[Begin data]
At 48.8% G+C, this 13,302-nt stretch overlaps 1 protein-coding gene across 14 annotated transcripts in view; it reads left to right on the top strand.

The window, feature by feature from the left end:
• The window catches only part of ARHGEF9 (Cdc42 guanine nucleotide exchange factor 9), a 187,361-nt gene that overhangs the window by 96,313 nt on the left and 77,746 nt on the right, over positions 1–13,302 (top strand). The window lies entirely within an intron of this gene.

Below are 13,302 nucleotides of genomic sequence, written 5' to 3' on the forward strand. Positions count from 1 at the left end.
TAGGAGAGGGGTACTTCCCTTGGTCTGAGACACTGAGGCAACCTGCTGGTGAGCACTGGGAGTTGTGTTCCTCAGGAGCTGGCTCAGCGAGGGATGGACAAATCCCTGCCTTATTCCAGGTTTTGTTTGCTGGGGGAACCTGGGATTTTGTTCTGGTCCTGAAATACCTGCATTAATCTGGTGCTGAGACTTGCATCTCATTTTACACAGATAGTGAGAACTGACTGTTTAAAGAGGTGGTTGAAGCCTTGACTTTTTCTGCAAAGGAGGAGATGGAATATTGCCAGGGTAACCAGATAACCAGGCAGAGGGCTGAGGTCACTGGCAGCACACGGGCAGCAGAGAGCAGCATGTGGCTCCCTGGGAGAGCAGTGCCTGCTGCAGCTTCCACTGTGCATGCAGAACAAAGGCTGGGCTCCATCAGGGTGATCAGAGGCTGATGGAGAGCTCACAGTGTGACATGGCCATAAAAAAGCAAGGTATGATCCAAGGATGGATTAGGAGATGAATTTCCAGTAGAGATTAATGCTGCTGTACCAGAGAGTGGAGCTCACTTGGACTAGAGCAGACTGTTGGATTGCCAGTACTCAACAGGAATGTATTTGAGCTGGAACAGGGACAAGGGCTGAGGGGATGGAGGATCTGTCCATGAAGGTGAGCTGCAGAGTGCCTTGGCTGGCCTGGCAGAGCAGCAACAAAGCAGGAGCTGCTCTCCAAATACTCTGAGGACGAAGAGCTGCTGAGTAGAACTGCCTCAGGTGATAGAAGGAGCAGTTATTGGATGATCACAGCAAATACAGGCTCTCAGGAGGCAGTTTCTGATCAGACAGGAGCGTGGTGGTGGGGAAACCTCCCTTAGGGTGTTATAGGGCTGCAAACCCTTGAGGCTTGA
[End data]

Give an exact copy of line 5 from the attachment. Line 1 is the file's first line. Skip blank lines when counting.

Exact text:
TAGGAGAGGGGTACTTCCCTTGGTCTGAGACACTGAGGCAACCTGCTGGTGAGCACTGGGAGTTGTGTTCCTCAGGAGCTGGCTCAGCGAGGGATGGACAAATCCCTGCCTTATTCCAGGTTTTGTTTGCTGGGGGAACCTGGGATTTTGTTCTGGTCCTGAAATACCTGCATTAATCTGGTGCTGAGACTTGCATCTCATTTTACACAGATAGTGAGAACTGACTGTTTAAAGAGGTGGTTGAAGCCTTGACTTTTTCTGCAAAGGAGGAGATGGAATATTGCCAGGGTAACCAGATAACCAGGCAGAGGGCTGAGGTCACTGGCAGCACACGGGCAGCAGAGAGCAGCATGTGGCTCCCTGGGAGAGCAGTGCCTGCTGCAGCTTCCACTGTGCATGCAGAACAAAGGCTGGGCTCCATCAGGGTGATCAGAGGCTGATGGAGAGCTCACAGTGTGACATGGCCATAAAAAAGCAAGGTATGATCCAAGGATGGATTAGGAGATGAATTTCCAGTAGAGATTAATGCTGCTGTACCAGAGAGTGGAGCTCACTTGGACTAGAGCAGACTGTTGGATTGCCAGTACTCAACAGGAATGTATTTGAGCTGGAACAGGGACAAGGGCTGAGGGGATGGAGGATCTGTCCATGAAGGTGAGCTGCAGAGTGCCTTGGCTGGCCTGGCAGAGCAGCAACAAAGCAGGAGCTGCTCTCCAAATACTCTGAGGACGAAGAGCTGCTGAGTAGAACTGCCTCAGGTGATAGAAGGAGCAGTTATTGGATGATCACAGCAAATACAGGCTCTCAGGAGGCAGTTTCTGATCAGACAGGAGCGTGGTGGTGGGGAAACCTCCCTTAGGGTGTTATAGGGCTGCAAACCCTTGAGGCTTGA